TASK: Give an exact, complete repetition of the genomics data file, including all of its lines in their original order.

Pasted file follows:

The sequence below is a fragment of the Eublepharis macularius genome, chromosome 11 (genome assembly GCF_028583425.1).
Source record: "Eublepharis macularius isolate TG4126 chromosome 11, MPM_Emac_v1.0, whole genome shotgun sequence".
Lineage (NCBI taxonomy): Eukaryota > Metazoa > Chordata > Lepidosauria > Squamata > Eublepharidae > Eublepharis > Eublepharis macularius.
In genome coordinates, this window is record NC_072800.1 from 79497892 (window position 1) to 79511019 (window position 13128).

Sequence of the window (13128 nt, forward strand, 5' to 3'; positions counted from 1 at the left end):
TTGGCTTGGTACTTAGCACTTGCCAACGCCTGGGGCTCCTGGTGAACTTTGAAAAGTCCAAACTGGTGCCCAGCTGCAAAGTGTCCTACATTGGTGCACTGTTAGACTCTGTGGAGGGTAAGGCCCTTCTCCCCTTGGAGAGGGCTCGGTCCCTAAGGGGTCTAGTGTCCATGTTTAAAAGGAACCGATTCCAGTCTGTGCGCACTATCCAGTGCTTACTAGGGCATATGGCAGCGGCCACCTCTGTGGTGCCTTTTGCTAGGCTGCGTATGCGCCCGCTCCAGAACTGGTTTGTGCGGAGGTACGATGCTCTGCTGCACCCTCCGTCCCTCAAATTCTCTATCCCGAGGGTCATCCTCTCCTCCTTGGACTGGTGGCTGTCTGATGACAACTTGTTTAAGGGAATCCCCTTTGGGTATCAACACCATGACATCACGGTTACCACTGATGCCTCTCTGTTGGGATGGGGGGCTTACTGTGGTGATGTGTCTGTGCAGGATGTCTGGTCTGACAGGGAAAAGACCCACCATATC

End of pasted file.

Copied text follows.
The sequence below is a fragment of the Eublepharis macularius genome, chromosome 11 (genome assembly GCF_028583425.1).
Source record: "Eublepharis macularius isolate TG4126 chromosome 11, MPM_Emac_v1.0, whole genome shotgun sequence".
Lineage (NCBI taxonomy): Eukaryota > Metazoa > Chordata > Lepidosauria > Squamata > Eublepharidae > Eublepharis > Eublepharis macularius.
In genome coordinates, this window is record NC_072800.1 from 79497892 (window position 1) to 79511019 (window position 13128).

Sequence of the window (13128 nt, forward strand, 5' to 3'; positions counted from 1 at the left end):
TTGGCTTGGTACTTAGCACTTGCCAACGCCTGGGGCTCCTGGTGAACTTTGAAAAGTCCAAACTGGTGCCCAGCTGCAAAGTGTCCTACATTGGTGCACTGTTAGACTCTGTGGAGGGTAAGGCCCTTCTCCCCTTGGAGAGGGCTCGGTCCCTAAGGGGTCTAGTGTCCATGTTTAAAAGGAACCGATTCCAGTCTGTGCGCACTATCCAGTGCTTACTAGGGCATATGGCAGCGGCCACCTCTGTGGTGCCTTTTGCTAGGCTGCGTATGCGCCCGCTCCAGAACTGGTTTGTGCGGAGGTACGATGCTCTGCTGCACCCTCCGTCCCTCAAATTCTCTATCCCGAGGGTCATCCTCTCCTCCTTGGACTGGTGGCTGTCTGATGACAACTTGTTTAAGGGAATCCCCTTTGGGTATCAACACCATGACATCACGGTTACCACTGATGCCTCTCTGTTGGGATGGGGGGCTTACTGTGGTGATGTGTCTGTGCAGGATGTCTGGTCTGACAGGGAAAAGACCCACCATATC